Becoming an alcoholic

You’ve spent a lot of your time drinking, or recovering from drinking.

You’ve found that drinking–or being sick from drinking–often interfered with your family life, job, or school.

You’ve gotten into dangerous situations while drinking or after drinking.

I’ve just described some symptoms of alcohol abuse, the precursor to alcoholism. I’ve also just described normal life for some college students.

I used to work with teenagers in a juvenile detention center. These kids had severe behavioral problems, so much so that they required one of us counselors for every two of them. Fights broke out on a near-daily basis–verbal abuse on an hourly basis. It was the most difficult job I’ve ever had. I had to quit after nine months.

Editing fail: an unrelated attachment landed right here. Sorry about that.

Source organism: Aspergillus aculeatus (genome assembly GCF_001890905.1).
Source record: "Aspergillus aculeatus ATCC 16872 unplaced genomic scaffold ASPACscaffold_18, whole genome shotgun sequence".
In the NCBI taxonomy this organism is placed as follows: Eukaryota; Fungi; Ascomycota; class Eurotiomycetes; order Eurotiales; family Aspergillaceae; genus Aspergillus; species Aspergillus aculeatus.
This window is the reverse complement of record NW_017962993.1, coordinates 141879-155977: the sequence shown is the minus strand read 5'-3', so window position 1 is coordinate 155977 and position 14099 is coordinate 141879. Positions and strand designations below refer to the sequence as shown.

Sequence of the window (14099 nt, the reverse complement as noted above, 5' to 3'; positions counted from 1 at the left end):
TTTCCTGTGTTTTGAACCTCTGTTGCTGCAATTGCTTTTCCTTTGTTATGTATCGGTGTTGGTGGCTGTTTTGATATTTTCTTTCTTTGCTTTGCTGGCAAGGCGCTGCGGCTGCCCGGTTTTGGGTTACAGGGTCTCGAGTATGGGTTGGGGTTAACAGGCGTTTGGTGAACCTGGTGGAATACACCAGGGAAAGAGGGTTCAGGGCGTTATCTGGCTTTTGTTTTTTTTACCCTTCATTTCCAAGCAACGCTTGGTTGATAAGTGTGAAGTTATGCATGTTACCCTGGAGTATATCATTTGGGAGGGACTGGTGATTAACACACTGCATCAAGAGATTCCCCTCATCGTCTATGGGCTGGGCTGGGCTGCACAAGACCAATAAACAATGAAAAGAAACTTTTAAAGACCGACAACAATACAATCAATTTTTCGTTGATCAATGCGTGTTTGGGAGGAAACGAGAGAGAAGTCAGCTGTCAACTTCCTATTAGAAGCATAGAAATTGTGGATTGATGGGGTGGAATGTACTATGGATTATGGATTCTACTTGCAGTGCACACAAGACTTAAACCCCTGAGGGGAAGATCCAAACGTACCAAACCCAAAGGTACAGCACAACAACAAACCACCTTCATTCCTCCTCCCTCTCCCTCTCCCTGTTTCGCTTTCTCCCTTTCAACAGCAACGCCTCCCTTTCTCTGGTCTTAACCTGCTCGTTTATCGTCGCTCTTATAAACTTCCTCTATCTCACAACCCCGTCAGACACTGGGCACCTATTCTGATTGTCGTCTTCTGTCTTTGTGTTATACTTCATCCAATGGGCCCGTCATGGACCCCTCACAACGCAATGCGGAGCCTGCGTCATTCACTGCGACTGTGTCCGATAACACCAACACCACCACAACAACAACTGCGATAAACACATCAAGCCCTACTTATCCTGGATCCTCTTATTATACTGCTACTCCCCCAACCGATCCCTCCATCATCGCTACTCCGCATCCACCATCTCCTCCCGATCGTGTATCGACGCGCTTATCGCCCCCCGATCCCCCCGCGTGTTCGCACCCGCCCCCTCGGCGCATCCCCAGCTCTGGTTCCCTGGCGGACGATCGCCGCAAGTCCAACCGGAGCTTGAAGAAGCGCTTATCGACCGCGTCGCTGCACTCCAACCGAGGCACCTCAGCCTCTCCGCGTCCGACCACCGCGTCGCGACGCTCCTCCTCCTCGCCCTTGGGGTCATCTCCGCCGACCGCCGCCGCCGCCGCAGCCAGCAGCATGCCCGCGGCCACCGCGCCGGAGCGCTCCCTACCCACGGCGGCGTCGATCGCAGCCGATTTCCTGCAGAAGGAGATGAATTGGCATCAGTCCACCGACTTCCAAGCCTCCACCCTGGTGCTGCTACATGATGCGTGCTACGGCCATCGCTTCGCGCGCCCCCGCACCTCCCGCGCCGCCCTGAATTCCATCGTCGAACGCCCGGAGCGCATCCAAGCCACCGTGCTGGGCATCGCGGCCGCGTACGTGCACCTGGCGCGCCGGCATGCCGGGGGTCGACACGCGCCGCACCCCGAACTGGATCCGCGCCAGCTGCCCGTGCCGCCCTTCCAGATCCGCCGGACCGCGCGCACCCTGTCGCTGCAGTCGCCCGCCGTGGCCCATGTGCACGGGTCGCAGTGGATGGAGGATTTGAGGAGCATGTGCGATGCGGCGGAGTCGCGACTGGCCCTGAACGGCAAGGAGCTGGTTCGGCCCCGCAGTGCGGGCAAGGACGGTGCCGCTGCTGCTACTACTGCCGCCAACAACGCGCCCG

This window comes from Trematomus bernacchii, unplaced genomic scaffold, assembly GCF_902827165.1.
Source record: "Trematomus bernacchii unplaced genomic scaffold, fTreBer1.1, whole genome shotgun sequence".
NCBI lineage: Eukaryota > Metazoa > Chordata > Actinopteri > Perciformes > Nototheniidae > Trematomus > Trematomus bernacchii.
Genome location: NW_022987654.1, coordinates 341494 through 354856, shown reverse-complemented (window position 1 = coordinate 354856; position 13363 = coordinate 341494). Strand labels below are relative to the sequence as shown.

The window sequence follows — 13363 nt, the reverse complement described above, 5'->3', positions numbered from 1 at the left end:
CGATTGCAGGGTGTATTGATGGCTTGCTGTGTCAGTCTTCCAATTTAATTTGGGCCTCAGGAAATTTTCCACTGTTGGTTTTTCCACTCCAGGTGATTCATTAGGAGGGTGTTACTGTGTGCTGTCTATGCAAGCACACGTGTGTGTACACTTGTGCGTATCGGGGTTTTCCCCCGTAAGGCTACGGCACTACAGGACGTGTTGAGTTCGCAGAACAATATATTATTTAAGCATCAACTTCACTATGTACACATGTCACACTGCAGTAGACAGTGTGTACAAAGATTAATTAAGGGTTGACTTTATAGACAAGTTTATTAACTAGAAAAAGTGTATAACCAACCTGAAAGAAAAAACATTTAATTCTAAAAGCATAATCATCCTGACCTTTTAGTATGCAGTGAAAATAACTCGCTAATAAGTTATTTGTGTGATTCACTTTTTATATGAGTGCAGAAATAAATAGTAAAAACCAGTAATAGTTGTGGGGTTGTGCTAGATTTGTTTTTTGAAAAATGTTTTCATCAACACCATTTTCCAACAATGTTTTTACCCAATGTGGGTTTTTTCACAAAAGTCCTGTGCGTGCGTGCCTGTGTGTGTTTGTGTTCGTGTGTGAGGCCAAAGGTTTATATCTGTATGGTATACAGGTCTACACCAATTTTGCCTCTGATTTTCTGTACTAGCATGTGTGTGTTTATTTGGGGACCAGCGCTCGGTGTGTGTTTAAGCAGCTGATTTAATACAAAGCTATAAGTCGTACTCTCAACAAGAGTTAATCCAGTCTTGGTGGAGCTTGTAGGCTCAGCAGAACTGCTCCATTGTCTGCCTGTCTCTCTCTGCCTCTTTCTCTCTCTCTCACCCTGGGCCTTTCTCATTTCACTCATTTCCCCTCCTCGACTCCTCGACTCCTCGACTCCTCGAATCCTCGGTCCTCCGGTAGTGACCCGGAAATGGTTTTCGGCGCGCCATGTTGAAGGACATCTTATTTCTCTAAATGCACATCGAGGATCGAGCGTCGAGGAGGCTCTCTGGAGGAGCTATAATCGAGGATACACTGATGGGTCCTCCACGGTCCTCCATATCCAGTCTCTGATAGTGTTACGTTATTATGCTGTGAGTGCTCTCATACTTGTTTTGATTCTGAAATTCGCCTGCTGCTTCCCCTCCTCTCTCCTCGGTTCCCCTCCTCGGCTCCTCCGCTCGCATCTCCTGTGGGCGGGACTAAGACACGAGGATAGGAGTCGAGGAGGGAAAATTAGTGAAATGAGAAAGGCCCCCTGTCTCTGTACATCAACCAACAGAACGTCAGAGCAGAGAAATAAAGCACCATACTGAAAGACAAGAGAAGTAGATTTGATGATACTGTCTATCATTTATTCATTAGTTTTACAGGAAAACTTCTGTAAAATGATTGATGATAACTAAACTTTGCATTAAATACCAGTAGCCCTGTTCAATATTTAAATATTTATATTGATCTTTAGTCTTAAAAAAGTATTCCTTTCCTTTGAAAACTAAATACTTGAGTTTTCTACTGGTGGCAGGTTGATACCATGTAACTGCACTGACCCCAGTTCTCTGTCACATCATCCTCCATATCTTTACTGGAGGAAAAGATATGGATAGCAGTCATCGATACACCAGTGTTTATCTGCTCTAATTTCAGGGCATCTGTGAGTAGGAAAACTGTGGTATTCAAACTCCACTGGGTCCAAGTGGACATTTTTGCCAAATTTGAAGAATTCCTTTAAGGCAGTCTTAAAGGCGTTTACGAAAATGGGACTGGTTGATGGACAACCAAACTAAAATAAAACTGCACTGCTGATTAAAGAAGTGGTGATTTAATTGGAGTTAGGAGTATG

Only the teenagers who committed the worst crimes were allowed in that center. The one-time offenders who only got caught for drinking or stealing–but otherwise had a clean record–weren’t permitted.

It turns out that if you put the one-time offenders in the same center with the criminal offenders, the one-timers are way more likely to become criminals themselves.

This reality, that you become the people you spend time with, should give you pause, particularly where it involves alcohol.

[Mark Zuckerberg talked about this in a recent interview on Freakonomics Radio.]

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